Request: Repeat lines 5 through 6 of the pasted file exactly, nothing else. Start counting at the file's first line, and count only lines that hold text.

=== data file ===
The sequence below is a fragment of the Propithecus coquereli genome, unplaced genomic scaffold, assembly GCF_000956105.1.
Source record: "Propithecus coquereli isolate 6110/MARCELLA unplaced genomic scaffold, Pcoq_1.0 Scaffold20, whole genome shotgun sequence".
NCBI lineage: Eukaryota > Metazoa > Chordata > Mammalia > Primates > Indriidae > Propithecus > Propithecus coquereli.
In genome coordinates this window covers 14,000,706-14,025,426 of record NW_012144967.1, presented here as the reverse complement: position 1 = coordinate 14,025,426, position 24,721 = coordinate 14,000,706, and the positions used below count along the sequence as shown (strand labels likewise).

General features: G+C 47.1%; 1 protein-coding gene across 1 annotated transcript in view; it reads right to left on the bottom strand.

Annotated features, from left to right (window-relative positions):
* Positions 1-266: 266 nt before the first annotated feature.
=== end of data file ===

General features: G+C 47.1%; 1 protein-coding gene across 1 annotated transcript in view; it reads right to left on the bottom strand.

Annotated features, from left to right (window-relative positions):